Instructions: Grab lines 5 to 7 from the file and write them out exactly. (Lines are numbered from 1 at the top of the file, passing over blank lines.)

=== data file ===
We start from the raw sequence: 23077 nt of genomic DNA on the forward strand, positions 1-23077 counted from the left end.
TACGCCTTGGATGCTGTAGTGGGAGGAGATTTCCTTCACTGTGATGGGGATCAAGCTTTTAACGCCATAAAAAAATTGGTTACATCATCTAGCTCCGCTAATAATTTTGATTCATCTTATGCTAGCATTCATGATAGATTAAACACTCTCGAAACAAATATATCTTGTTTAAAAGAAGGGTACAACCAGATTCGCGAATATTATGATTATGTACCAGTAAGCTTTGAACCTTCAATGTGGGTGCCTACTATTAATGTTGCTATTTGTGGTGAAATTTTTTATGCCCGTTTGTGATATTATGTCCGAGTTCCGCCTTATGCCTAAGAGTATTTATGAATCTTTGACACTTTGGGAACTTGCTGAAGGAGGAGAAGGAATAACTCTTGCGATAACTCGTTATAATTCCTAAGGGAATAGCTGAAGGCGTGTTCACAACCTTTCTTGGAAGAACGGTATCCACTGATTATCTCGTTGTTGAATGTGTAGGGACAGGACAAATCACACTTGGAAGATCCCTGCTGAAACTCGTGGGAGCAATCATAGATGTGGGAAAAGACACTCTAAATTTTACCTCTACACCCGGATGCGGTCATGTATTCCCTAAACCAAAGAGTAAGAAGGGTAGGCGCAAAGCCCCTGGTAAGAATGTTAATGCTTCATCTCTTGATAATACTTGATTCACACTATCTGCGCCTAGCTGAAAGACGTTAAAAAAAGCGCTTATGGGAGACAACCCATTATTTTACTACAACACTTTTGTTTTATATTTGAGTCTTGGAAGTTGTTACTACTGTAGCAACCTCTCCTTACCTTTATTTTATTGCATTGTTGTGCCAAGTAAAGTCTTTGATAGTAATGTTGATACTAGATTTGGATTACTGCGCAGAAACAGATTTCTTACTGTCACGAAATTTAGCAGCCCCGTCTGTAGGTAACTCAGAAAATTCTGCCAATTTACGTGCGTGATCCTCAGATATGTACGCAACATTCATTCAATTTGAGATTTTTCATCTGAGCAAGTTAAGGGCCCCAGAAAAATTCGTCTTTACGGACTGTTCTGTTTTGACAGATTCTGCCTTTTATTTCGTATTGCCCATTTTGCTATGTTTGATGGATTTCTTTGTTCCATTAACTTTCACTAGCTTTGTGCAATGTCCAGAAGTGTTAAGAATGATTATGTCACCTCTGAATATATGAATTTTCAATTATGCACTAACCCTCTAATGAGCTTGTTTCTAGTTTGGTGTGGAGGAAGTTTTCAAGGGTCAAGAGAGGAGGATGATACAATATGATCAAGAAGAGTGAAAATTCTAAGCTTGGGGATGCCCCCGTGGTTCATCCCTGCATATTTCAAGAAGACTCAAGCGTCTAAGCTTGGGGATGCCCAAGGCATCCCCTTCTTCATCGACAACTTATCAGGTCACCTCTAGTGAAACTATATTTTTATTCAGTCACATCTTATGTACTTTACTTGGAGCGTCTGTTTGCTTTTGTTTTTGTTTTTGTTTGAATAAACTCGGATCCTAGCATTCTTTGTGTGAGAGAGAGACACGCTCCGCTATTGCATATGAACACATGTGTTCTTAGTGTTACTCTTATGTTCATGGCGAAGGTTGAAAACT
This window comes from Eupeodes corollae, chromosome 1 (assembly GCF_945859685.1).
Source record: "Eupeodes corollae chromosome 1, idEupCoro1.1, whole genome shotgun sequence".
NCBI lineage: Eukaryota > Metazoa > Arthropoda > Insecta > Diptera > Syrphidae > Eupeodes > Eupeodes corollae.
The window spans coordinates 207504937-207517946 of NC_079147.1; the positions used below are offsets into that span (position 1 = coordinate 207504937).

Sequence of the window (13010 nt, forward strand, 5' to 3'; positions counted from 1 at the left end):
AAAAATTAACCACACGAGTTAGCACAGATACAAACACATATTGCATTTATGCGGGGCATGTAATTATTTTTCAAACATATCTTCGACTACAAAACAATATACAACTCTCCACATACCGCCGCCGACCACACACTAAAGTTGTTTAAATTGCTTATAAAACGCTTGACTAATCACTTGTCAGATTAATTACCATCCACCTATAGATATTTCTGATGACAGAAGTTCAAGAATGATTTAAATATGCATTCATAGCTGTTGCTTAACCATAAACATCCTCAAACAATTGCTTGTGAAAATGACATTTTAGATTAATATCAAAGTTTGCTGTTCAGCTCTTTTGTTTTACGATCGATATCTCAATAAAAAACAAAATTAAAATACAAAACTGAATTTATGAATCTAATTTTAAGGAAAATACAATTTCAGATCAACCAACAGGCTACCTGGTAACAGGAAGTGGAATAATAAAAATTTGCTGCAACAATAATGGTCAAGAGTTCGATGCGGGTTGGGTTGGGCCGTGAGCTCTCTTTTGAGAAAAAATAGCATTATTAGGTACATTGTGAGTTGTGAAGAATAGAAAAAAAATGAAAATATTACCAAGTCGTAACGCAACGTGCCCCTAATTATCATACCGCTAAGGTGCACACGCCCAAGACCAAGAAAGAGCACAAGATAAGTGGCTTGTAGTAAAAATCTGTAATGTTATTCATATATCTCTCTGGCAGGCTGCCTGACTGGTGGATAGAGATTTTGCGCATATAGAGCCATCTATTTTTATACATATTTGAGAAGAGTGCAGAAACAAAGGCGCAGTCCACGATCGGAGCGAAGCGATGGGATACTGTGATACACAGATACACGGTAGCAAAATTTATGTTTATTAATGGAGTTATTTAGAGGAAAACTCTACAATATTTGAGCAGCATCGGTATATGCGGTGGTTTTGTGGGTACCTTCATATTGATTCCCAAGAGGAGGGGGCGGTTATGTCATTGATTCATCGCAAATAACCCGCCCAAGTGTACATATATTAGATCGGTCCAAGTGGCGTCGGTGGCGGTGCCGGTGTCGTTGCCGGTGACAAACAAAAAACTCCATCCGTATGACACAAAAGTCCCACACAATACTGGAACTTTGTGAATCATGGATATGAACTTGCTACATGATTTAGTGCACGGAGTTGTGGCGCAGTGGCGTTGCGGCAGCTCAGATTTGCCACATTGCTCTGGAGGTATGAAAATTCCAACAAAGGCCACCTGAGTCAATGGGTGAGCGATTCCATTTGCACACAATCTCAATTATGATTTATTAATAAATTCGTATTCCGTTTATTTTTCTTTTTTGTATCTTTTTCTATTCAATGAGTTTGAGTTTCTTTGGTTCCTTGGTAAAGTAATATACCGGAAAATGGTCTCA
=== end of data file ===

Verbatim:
NCBI lineage: Eukaryota > Metazoa > Arthropoda > Insecta > Diptera > Syrphidae > Eupeodes > Eupeodes corollae.
The window spans coordinates 207504937-207517946 of NC_079147.1; the positions used below are offsets into that span (position 1 = coordinate 207504937).

Sequence of the window (13010 nt, forward strand, 5' to 3'; positions counted from 1 at the left end):